While on deployment, we observed ECP preparations. In advance of election day, we visited a number of polling stations in different constituencies, and met with provincial electoral officials, representatives of political parties and civil society, the police and other stakeholders in their respective locations, to gain a broader picture of the electoral process on the ground. Our preliminary findings will be shared in the following manner. First, we will provide our key findings on the pre-election environment. Second, we will focus on our observations on Election Day. Finally, we will share brief reflections on the post election environment. This approach is in line with our mandate, as underscored in the arrival statement we issued on 4 February 2024.

I will now turn to the initial observations of the Commonwealth Observer Group. Pre-election environment Electoral Preparations We wish to commend the ECP and its staff for the substantial amount of work and the detailed logistical preparations they made for the elections. While noting some delays involved in proceeding with these General Elections, we also acknowledge the significant challenges in organising an election involving around 128 million registered voters, a marked increase from the approximately 106 million registered voters in 2018. We recognise the security challenges faced by the ECP. We note that, in the lead up to Election Day, there were attacks which resulted in the unfortunate loss of lives. Recalling the statement I issued on 7 February, I wish to reiterate my condemnation of these attacks.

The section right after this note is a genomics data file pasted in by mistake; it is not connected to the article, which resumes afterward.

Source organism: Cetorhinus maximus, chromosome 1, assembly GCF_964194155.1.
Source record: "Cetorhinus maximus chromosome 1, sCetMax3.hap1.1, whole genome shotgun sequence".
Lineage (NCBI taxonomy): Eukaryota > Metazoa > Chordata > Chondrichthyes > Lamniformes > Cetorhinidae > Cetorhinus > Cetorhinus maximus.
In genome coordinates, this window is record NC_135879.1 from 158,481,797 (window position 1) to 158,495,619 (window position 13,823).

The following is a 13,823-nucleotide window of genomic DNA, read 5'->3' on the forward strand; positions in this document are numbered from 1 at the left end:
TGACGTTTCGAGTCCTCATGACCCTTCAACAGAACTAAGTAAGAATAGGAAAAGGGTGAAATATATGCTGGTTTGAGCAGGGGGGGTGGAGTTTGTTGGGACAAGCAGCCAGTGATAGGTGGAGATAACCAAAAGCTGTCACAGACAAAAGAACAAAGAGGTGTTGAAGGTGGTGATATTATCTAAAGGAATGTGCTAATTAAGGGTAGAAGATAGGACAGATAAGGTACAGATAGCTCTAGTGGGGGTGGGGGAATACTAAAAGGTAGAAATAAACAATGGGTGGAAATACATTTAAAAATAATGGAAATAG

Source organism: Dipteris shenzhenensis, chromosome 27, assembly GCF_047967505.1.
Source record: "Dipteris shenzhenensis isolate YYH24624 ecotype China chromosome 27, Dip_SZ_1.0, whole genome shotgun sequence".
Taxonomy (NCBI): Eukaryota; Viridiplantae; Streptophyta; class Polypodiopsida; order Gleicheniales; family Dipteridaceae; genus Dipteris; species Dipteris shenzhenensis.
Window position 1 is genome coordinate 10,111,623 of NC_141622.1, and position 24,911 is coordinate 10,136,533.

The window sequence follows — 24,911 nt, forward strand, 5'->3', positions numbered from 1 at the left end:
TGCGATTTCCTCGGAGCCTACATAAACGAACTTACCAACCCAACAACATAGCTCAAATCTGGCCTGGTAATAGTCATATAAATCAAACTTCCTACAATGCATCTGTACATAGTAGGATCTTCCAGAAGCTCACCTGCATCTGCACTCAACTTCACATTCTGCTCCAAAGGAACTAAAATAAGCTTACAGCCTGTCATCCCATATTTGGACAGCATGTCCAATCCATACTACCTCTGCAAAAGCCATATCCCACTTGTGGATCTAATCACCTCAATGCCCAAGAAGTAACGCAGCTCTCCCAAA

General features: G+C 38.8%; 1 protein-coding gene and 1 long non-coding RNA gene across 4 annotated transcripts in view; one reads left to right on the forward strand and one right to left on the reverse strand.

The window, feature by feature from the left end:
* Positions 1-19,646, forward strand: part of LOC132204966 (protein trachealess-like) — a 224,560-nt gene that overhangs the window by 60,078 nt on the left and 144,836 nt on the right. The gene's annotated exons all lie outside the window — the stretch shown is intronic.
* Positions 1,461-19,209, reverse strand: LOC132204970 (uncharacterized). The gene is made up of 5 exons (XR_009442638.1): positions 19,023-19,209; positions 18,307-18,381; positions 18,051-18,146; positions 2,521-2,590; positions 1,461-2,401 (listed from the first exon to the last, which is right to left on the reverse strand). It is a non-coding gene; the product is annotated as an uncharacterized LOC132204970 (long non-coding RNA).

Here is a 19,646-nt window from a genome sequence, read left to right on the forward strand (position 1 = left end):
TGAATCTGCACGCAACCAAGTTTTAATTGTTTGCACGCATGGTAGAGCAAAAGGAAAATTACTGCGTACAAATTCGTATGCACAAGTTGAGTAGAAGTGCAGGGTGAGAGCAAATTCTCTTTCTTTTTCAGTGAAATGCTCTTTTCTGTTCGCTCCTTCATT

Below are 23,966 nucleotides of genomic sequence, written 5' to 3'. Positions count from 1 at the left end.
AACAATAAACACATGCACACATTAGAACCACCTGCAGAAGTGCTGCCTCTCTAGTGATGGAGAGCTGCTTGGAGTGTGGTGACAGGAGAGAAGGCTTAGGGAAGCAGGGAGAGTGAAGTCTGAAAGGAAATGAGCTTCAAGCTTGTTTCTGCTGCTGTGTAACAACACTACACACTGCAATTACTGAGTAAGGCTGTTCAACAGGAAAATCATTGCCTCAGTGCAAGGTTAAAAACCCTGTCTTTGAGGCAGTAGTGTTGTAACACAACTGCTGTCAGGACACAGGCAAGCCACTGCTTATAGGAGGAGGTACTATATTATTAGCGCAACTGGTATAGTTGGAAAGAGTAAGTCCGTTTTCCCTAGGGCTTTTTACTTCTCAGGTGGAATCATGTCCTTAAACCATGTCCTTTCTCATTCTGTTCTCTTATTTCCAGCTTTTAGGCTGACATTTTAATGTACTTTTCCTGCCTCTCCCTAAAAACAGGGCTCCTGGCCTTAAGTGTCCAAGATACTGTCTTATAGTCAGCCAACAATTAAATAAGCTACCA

I offer my sincere condolences to the people of Pakistan, especially the families of the victims, and wish a quick recovery to those injured. I commend all polling and security officials for ensuring the safety and security of polling stations and enabling the people of Pakistan to exercise their right to vote. We note the additional challenges posed by adverse weather conditions. We commend voters, polling officials, and others who braved the cold and even snowbound conditions in some areas on Election Day. We are cognisant of the effects of the devastating floods in 2022, when many voters lost their computerised national identity cards (CNICs). We are aware of reports that some voters could not secure new CNICs in time to cast their ballot on Election Day.

 We also note that some polling stations were relocated a considerable distance away from their original locations, to which some voters may not have been able to travel. We encourage the National Database and Registration Authority (NADRA), the ECP, and development agencies to continue to address such challenges.